A whole lot of you have just spent a day with family and, despite what was served up for dinner, the holiday might have left a bad taste in your mouth.
Truth is, while America is not in a declared civil war, families and communities are more separated into blue and red camps than perhaps ever in history.
And fewer are willing to travel between the two. A recent poll from Franklin & Marshall College found that about a third of the folks in this country have lost a friendship or family relationship in the 2016 presidential election.
That’s about 110 million Americans.
A paper from 2017, by Keith Chen of UCLA and Ryne Rohla of Washington State University and reported by The Washington Post, suggests Thanksgiving dinners have been shortened by about 25 minutes for families with partisan differences on the menu.
And there are plenty of other surveys and polls recording the angst of these divided times, when it seems anger usually gets the red-hot win.
Except no one is winning, really. No trophies are being handed out for “Unreasonable Jerk of the Year.”
I have a friend who is courageously determined to help people better operate in this new era, to understand how to disagree and still care about each other.
How to be red or blue, true to one’s beliefs, but also purple.
That’s why she’s founded Sanity Media and is on a energetic tear to sew up the ripped fabric of our society, if only enough to remind America how beautiful being in one piece can be.
Let me tell you about Audrey. One of the bonuses of my reporting job is the trazillion people who cross my path in one way or another.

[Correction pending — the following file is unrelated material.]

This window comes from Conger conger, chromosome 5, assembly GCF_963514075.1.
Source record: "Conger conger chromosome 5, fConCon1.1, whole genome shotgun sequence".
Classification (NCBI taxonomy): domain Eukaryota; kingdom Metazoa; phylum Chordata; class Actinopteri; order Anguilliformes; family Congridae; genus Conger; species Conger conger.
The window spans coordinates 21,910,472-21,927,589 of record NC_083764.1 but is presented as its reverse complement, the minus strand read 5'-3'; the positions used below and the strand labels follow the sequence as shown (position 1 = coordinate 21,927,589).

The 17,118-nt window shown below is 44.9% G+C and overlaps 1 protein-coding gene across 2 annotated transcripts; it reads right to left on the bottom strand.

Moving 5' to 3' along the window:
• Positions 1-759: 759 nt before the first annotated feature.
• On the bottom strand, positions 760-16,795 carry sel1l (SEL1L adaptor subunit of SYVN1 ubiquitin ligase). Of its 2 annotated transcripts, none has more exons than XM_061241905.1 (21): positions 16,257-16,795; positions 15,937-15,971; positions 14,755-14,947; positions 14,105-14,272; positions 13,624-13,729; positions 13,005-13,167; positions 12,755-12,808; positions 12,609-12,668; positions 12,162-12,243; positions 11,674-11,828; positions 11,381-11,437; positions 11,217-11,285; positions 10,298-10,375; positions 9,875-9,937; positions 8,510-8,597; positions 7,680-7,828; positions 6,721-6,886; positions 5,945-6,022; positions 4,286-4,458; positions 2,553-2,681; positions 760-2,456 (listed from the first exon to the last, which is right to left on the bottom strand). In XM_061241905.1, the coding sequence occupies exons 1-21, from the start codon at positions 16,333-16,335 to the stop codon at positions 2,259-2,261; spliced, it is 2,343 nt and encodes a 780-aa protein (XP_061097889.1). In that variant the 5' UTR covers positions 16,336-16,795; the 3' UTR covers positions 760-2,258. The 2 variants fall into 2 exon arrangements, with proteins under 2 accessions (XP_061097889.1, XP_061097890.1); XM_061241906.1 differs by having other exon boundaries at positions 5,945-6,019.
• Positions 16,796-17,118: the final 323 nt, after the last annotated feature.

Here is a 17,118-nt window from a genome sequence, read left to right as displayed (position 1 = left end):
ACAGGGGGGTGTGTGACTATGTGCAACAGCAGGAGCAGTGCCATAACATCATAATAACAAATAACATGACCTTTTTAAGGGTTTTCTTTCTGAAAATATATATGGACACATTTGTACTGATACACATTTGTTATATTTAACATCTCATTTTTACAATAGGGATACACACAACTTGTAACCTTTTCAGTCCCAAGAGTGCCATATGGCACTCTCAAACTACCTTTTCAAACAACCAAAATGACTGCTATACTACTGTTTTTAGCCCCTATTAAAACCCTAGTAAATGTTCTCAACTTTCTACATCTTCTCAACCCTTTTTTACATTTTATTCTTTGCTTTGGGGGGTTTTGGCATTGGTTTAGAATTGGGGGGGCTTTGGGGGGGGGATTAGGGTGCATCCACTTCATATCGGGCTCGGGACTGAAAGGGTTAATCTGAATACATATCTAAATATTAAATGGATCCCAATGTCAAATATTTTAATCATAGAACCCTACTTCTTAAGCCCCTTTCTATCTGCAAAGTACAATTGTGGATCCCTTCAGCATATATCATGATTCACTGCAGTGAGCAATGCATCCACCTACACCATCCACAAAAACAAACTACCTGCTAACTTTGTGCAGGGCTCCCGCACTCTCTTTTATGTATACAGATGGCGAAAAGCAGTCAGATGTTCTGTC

Every once in awhile, a connection forms and sticks past the professional moment. Audrey Scagnelli is one of those.
I met Audrey in the way I meet most everyone — through email. Then a phone call or five. Then in person when her boss, Rep. Cathy McMorris Rodgers, came to town.
As the U.S. Representative’s press secretary, Audrey was my go-to for stories needing a legislative voice.
She was respectful, accessible and fast, a reporter’s dream. Occasionally she told me a few humorous bits about her parents in Florida.
She listened when I talked about my kids living with prenatal brain damage.
We traded emails within our job description, but I couldn’t help encouraging her to find ways to relieve stress while living a political life.
In May of 2015, Audrey was off to another job and in 2016, she hit the campaign trail for Republican presidential candidate Carly Fiorina.
I already knew that to be Audrey is to run at full tilt. Now that she wasn’t part of my coverage, I “mommed” this bright, creative and funny young woman. I reminded her to drink water and eat healthy while running around the country, asked after her family and lectured that she needed to take time for herself.